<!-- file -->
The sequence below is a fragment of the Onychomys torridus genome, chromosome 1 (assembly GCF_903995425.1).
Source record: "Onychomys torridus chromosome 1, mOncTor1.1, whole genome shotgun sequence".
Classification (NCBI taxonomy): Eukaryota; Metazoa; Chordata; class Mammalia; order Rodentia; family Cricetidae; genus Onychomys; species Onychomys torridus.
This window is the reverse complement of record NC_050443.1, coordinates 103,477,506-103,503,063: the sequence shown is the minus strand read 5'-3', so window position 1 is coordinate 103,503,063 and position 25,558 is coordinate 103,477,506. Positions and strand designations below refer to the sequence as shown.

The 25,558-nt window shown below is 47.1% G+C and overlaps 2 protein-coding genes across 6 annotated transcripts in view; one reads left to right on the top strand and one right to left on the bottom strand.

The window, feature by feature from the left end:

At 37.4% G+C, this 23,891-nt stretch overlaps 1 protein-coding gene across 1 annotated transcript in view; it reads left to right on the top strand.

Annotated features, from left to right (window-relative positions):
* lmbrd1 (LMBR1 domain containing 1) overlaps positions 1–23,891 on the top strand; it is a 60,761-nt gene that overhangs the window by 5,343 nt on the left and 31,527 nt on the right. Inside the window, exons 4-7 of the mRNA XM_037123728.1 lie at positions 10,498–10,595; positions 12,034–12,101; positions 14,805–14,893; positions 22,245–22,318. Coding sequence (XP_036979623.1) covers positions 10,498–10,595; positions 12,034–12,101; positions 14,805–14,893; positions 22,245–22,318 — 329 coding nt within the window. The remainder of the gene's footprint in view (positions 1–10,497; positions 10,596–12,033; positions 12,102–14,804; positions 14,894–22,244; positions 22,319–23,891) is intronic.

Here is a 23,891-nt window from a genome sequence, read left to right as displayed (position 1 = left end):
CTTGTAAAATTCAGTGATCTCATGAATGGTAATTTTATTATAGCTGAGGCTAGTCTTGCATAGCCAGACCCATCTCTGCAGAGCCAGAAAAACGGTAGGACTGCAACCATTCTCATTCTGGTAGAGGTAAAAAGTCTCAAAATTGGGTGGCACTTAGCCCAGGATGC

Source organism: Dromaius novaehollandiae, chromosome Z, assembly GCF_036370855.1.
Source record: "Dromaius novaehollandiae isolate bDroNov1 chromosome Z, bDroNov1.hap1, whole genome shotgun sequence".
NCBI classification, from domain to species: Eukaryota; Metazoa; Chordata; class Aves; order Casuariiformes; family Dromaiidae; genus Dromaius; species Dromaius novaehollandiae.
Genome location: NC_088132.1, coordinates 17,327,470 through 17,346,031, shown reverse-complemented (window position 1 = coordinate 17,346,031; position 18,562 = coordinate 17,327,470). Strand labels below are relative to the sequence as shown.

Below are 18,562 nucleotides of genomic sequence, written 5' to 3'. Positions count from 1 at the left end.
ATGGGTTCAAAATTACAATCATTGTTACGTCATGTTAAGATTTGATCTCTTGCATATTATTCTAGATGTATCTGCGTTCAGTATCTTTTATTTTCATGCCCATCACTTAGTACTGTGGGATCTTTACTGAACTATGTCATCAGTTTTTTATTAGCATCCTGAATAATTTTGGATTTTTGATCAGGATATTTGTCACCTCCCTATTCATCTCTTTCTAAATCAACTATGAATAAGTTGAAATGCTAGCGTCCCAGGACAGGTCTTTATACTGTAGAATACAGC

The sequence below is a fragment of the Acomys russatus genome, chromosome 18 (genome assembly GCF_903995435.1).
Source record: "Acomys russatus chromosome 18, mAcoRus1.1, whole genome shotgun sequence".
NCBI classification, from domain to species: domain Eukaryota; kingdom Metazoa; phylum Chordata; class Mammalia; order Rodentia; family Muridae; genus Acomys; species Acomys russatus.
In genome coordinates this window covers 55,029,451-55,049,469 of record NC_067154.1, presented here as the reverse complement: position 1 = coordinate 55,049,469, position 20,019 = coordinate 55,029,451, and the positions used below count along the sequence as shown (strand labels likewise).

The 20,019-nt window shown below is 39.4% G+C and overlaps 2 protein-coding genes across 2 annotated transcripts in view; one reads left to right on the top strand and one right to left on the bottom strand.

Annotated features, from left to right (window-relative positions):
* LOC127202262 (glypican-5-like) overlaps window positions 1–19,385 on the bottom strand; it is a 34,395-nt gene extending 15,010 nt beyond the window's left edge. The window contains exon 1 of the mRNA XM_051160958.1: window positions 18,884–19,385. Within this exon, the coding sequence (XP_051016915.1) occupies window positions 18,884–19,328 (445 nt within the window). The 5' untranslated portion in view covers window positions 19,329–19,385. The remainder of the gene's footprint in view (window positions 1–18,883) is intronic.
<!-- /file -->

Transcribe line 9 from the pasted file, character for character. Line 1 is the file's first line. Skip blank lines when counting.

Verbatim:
* lmbrd1 (LMBR1 domain containing 1) overlaps positions 1–23,891 on the top strand; it is a 60,761-nt gene that overhangs the window by 5,343 nt on the left and 31,527 nt on the right. Inside the window, exons 4-7 of the mRNA XM_037123728.1 lie at positions 10,498–10,595; positions 12,034–12,101; positions 14,805–14,893; positions 22,245–22,318. Coding sequence (XP_036979623.1) covers positions 10,498–10,595; positions 12,034–12,101; positions 14,805–14,893; positions 22,245–22,318 — 329 coding nt within the window. The remainder of the gene's footprint in view (positions 1–10,497; positions 10,596–12,033; positions 12,102–14,804; positions 14,894–22,244; positions 22,319–23,891) is intronic.